The Library as Influence
One of the most popular things we've ever published--The Come Along Weekly Planner by Lart C. Berliner--was inspired by a scroll we saw in the Ehon exhibit at the New York Public Library. In 1767, a monk named Daiten and his artist friend Jakuchu took a one-day boat journey, sketching impressions and writing poetry as they traveled down the Yodo River on the way to Osaka. Wishing to share what they'd done with their friends, they combined Jakuchu's 15 sketches and Daiten's 22 poems into a continuous printed scroll, which at that time was a new print format.
a section of the scroll from the Ehon exhibit at NYPL (image from nypl.com)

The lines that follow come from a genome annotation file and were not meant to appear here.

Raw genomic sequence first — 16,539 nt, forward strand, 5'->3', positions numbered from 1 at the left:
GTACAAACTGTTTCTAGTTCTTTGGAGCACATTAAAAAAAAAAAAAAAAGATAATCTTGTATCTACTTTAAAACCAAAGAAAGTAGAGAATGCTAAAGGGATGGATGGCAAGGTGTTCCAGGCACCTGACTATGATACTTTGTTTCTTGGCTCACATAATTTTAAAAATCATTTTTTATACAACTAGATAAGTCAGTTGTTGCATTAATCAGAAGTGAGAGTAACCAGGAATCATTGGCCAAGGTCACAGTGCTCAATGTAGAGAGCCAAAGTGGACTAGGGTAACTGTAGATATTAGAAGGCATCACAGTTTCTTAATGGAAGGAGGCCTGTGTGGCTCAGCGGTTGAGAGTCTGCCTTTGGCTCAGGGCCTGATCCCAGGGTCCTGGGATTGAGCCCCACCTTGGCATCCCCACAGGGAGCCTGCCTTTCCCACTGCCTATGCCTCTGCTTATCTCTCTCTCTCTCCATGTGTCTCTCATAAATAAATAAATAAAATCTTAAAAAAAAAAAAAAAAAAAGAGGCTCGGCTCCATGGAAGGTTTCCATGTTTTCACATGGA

translation: "Mountains colored high and low, pale mist far off; people’s dwellings here and there, kitchen smoke nearby"
For the Come Along, since our design for the planner was short and wide and had lots of long space to put art, we liked that idea of having a long continuous drawing that went from page to page creating a landscape and world over a series of pages as you go through your year. So over a month or so, Lart created a 64-foot long colored pencil drawing on paper posted along the walls of her apartment in Berlin.
an example spread from the Come Along planner
Later on she made an amazing map showing the whole drawing on one page, but the original files were lost. Luckily we still had a low-res version and were able to make a postcard out of it.
the Come Along Postcard by Lart